Socioeconomic status and the brain

This new study is a new argument pro helping parents and kids in low socioeconomic statuses when the kids are as young as possible as the relationship between socioeconomic status (SES) and brain anatomy seems to be mostly stable from childhood to early adulthood. So help those families and kids before they turn 5.

From the press release:

Cassidy McDermott, Armin Raznahan, and colleagues analyzed brain scans of the same individuals collected over time between five and 25 years of age. Comparing this data to parental education and occupation and each participants’ intelligence quotient (IQ) allowed the researchers to demonstrate positive associations between SES and the size and surface area of brain regions involved in cognitive functions such as learning, language, and emotions. In particular, this is the first study to associate greater childhood SES with larger volumes of two subcortical regions — the thalamus and striatum — thereby extending previous SES research that has focused on its relationship to the cortex.

Finally, the researchers identify brain regions underlying the relationship between SES and IQ. A better understanding of these relationships could clarify the processes by which SES becomes associated with a range of life outcomes, and ultimately inform efforts to minimize SES-related variation in health and achievement.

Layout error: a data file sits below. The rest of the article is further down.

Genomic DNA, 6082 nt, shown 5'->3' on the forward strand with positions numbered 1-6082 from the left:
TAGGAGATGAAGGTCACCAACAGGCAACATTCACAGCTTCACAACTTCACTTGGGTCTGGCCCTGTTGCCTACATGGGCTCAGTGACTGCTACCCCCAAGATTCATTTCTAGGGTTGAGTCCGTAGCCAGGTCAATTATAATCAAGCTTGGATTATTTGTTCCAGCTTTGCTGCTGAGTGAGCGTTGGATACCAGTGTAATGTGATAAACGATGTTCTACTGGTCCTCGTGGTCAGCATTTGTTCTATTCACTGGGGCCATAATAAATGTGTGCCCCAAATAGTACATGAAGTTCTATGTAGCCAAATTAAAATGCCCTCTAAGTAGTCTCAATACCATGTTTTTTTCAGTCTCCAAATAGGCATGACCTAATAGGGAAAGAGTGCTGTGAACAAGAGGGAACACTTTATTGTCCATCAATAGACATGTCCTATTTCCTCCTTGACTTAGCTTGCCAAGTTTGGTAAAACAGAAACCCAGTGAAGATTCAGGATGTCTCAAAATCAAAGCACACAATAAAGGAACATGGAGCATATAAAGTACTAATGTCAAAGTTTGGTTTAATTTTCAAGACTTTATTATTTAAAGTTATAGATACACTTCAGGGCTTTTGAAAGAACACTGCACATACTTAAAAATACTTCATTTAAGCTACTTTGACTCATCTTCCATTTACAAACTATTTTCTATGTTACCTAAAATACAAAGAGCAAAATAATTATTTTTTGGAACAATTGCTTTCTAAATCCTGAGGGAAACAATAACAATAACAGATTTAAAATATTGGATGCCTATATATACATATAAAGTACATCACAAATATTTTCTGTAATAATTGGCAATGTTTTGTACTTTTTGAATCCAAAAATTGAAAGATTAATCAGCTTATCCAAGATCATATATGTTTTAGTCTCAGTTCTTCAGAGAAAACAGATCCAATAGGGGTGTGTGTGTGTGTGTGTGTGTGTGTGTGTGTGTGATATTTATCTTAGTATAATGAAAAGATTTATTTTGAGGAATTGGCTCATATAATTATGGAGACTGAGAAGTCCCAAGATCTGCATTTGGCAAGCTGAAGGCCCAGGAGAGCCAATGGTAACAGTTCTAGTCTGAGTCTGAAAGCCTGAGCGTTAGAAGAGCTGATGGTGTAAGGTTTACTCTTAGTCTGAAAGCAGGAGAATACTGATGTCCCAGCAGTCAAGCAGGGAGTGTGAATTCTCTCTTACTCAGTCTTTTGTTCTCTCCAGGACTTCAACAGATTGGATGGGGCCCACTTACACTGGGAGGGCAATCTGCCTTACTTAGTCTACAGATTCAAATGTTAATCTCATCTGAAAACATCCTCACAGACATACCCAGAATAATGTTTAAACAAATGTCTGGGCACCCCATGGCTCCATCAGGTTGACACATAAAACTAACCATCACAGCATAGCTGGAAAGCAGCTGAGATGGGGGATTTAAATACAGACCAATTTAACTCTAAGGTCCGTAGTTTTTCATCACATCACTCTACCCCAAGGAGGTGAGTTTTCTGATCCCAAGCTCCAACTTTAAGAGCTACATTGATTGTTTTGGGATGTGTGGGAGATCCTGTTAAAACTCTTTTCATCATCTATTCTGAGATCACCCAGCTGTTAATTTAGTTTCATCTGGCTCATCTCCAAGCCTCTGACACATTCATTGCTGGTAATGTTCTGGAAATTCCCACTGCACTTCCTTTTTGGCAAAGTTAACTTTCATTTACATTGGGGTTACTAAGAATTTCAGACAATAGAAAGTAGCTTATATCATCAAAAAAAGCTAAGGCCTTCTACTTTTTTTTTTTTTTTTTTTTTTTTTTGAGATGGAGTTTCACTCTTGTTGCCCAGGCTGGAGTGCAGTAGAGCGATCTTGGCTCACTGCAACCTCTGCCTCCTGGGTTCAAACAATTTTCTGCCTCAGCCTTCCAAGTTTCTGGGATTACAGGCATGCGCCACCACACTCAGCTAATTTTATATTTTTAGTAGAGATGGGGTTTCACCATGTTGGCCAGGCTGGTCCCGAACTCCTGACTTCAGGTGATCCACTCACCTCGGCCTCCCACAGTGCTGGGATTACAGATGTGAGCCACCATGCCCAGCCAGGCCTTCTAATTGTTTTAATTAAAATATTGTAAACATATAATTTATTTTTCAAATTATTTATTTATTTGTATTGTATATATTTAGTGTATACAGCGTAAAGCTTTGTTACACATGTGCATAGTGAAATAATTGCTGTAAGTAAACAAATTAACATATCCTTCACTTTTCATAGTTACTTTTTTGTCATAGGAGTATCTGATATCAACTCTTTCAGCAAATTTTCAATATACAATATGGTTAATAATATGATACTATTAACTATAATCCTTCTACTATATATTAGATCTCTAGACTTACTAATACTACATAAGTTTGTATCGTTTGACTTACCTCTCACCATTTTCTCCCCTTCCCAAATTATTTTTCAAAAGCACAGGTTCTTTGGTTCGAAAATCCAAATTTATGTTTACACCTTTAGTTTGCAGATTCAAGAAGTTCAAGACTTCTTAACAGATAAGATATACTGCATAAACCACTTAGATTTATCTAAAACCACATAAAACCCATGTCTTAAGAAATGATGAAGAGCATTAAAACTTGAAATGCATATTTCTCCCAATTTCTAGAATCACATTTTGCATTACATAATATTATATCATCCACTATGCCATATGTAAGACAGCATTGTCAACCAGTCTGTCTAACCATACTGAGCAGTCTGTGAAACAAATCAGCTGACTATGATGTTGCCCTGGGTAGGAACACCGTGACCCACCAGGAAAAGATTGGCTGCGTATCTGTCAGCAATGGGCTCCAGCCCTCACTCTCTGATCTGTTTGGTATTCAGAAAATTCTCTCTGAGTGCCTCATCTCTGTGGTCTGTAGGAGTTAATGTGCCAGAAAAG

Abstract of the study:

Childhood socioeconomic status (SES) impacts cognitive development and mental health, but its association with human structural brain development is not yet well-characterized. Here, we analyzed 1243 longitudinally-acquired structural MRI scans from 623 youth (299 female/324 male) to investigate the relation between SES and cortical and subcortical morphology between ages 5 and 25 years. We found positive associations between SES and total volumes of the brain, cortical sheetnd four separate subcortical structures. These associations were stable between ages 5 and 25. Surface-based shape analysis revealed that higher SES is associated with areal expansion of (i) lateral prefrontalnterior cingulate, lateral temporalnd superior parietal cortices and (ii) ventrolateral thalamicnd medial amygdalo-hippocampal sub-regions. Meta-analyses of functional imaging data indicate that cortical correlates of SES are centered on brain systems subserving sensorimotor functions, language, memorynd emotional processing. We further show that anatomical variation within a subset of these cortical regions partially mediates the positive association between SES and IQ. Finally, we identify neuroanatomical correlates of SES that exist above and beyond accompanying variation in IQ. While SES is clearly a complex construct which likely relates to development through diverse, non-deterministic processes, our findings elucidate potential neuroanatomical mediators of the association between SES and cognitive outcomes.

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Filed under At home, Education, Research

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